Solve the system below

\begin{align} &\sqrt {3x} \left( 1+\frac {1}{x+y} \right) =2\\ &\sqrt {7y} \left( 1-\frac{1}{x+y} \right) =4\sqrt{2} \end{align}

Frankly I am disappointed, because I spent around 2 hours in solving this equation, but, finally I didn't do it so, I hope you can help me in approaching this problem.


Square both equations. Then let $u=\frac{1}{x+y}$. Note then $x+y=\frac{1}{u}$






And for $u \neq 1$



Adding both equations we have:



Cross multiplication, and moving terms to one side yields:



This factors:



$$u=\frac{11 \pm 4\sqrt{7}}{3}$$

$$x+y=\frac{3}{11 \pm 4\sqrt{7}}$$

Back substitution yields:

$$\sqrt{3x}(\frac{14 \pm 4\sqrt{7}}{3})=2$$

$$x=\frac{12}{(14 \pm 4\sqrt{7})^2}$$

$$y=\frac{3}{11 \pm 4\sqrt{7}}-\frac{12}{(14 \pm 4\sqrt{7})^2}$$

We introduced an extraneous solution when squaring so checking the possible solutions, the final solution is:


$$y=\frac{3}{11-4\sqrt{7}}-\frac{12}{(14- 4\sqrt{7})^2}$$

If you wish, from the second equation, you can express $y$ as:


In fact through the method of multiplying by conjugates we may get:



  • $\begingroup$ of course I can , thank you a lot $\endgroup$ – user348056 Jun 15 '16 at 21:29
  • $\begingroup$ You're very welcome. $\endgroup$ – Ahmed S. Attaalla Jun 15 '16 at 21:30
  • $\begingroup$ Shouldn't it be 32 instead of 8 on the RHS, line 2? $\endgroup$ – Bayesian Jun 15 '16 at 21:33
  • $\begingroup$ actually , after trying . also , I can't $\endgroup$ – user348056 Jun 15 '16 at 21:47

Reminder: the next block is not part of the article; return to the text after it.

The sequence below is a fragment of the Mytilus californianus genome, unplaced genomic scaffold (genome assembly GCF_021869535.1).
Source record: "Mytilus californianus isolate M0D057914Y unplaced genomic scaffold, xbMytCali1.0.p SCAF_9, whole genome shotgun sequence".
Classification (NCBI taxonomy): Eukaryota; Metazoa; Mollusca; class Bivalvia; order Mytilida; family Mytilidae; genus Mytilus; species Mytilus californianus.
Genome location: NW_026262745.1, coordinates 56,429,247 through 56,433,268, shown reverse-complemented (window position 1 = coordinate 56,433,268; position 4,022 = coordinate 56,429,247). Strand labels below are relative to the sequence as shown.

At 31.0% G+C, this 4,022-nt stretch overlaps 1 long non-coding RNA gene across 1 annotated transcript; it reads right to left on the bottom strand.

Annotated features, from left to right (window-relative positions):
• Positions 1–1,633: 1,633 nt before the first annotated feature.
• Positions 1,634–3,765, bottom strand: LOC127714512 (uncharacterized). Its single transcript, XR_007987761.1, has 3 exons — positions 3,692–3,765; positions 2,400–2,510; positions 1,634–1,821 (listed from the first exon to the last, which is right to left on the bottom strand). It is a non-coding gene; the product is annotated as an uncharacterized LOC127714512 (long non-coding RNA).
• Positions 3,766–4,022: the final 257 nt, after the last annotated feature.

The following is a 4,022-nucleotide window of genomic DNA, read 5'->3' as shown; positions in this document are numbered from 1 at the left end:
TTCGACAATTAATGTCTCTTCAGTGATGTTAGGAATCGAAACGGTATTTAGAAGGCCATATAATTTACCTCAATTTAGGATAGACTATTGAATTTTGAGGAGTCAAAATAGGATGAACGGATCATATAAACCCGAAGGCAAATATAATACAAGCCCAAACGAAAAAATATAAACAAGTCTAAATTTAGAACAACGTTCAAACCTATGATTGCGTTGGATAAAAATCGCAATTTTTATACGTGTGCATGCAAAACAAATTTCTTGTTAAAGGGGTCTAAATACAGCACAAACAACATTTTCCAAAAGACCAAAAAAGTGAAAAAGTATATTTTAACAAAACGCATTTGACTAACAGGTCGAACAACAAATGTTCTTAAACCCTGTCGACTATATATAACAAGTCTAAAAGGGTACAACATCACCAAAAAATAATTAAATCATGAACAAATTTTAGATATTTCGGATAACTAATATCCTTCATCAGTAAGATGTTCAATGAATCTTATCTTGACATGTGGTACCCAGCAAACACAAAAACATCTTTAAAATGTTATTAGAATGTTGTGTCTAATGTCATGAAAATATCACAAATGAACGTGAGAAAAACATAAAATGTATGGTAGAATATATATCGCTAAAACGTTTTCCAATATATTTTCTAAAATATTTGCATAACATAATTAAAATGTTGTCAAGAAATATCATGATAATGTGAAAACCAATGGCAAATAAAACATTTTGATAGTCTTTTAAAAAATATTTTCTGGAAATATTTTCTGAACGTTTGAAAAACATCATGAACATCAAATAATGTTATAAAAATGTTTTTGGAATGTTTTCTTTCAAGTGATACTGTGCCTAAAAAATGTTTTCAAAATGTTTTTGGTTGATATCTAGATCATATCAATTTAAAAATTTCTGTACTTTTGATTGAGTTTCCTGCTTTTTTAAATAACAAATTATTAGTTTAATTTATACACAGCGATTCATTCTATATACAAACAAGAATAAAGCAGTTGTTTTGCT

• $\begingroup$ can you put your full sol please $\endgroup$ – user348056 Jun 15 '16 at 21:48

Squaring 1st equation you have $3x(x+y+1)^2=4(x+y)^2$, squaring second you have $7y(x+y-1)^2=32(x+y)^2$. Put $s=x+y,y=s-x$ and we get $3s^2x+6sx+3x-4s^2=0,7s^3-7s^2x+14sx-46s^2+7s=0$. The first of these gives $x=\frac{4s^2}{3s^2+6s+3}$.

Substituting in the second we get $$s(21s^4-124s^3-178s^2-124s+21)=0$$ or $$s(3s^2-22s+3)(7s^2+10s+7)=0$$ It is clear from the original equations that $s\ne0$ and $7s^2+10s+7=0$ has no real solutions, so we have $s=\frac{1}{3}(11\pm4\sqrt7)$.

Using the equation for $x$ we get $x=\frac{1}{21}(11+4\sqrt7),y=\frac{2}{7}(11+4\sqrt7)$ or $x=\frac{1}{21}(11-4\sqrt7),y=\frac{22}{7}(11-\frac{8}{\sqrt7})$. But checking with the original equations the second solution fails (because $s-1$ is negative).

  • $\begingroup$ How did you factor it? Is there some method to factoring something of this sort. $\endgroup$ – Ahmed S. Attaalla Jun 15 '16 at 21:44
  • 1
    $\begingroup$ If it factors into two polynomials with integer coefficients, then obviously the product of the two constant terms has to equal the constant term, and the product of the two leading terms has to equal the leading term. So you work through the possibilities. You start with a skeleton $(3s^2+hx\pm7)(7s^2+ks\pm3)$ and see whether it works. Then move to another one if it fails. With practice the process is fairly quick. Of course it may split as a linear factor. But for that it is often quicker to try the factors of the constant term directly eg is +1 a root etc. $\endgroup$ – almagest Jun 15 '16 at 21:49
  • $\begingroup$ I there is something wrong $\endgroup$ – user348056 Jun 15 '16 at 22:19
  • $\begingroup$ It may originally look different from my previous answer, but through conjugates I can confirm its the same.@user348056 $\endgroup$ – Ahmed S. Attaalla Jun 16 '16 at 0:50
  • $\begingroup$ I should've used the conjugate when I got $x+y$ would have simplified calculations very much @user348056. $\endgroup$ – Ahmed S. Attaalla Jun 16 '16 at 0:56

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